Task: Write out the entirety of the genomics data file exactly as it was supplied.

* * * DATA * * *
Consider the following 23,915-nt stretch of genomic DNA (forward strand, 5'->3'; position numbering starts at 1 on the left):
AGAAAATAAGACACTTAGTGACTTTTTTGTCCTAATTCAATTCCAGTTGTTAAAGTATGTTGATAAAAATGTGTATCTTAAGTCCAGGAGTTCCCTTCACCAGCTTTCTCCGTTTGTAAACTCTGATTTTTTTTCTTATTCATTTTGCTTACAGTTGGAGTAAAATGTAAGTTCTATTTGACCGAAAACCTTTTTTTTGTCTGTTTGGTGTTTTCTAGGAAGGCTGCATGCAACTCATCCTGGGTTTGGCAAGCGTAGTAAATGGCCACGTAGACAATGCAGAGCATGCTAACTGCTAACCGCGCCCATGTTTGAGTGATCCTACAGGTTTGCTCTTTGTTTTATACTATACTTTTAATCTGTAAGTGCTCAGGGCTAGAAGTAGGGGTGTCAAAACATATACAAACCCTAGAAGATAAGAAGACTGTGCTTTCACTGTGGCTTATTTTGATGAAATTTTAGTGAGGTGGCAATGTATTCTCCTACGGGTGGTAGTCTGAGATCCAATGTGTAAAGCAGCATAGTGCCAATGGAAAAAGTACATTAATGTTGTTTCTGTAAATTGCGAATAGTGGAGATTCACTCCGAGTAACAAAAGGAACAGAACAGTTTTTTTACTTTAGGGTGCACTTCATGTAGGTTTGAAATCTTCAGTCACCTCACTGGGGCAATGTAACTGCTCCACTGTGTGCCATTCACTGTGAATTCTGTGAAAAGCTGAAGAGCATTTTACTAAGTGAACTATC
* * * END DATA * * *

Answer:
Consider the following 23,915-nt stretch of genomic DNA (forward strand, 5'->3'; position numbering starts at 1 on the left):
AGAAAATAAGACACTTAGTGACTTTTTTGTCCTAATTCAATTCCAGTTGTTAAAGTATGTTGATAAAAATGTGTATCTTAAGTCCAGGAGTTCCCTTCACCAGCTTTCTCCGTTTGTAAACTCTGATTTTTTTTCTTATTCATTTTGCTTACAGTTGGAGTAAAATGTAAGTTCTATTTGACCGAAAACCTTTTTTTTGTCTGTTTGGTGTTTTCTAGGAAGGCTGCATGCAACTCATCCTGGGTTTGGCAAGCGTAGTAAATGGCCACGTAGACAATGCAGAGCATGCTAACTGCTAACCGCGCCCATGTTTGAGTGATCCTACAGGTTTGCTCTTTGTTTTATACTATACTTTTAATCTGTAAGTGCTCAGGGCTAGAAGTAGGGGTGTCAAAACATATACAAACCCTAGAAGATAAGAAGACTGTGCTTTCACTGTGGCTTATTTTGATGAAATTTTAGTGAGGTGGCAATGTATTCTCCTACGGGTGGTAGTCTGAGATCCAATGTGTAAAGCAGCATAGTGCCAATGGAAAAAGTACATTAATGTTGTTTCTGTAAATTGCGAATAGTGGAGATTCACTCCGAGTAACAAAAGGAACAGAACAGTTTTTTTACTTTAGGGTGCACTTCATGTAGGTTTGAAATCTTCAGTCACCTCACTGGGGCAATGTAACTGCTCCACTGTGTGCCATTCACTGTGAATTCTGTGAAAAGCTGAAGAGCATTTTACTAAGTGAACTATC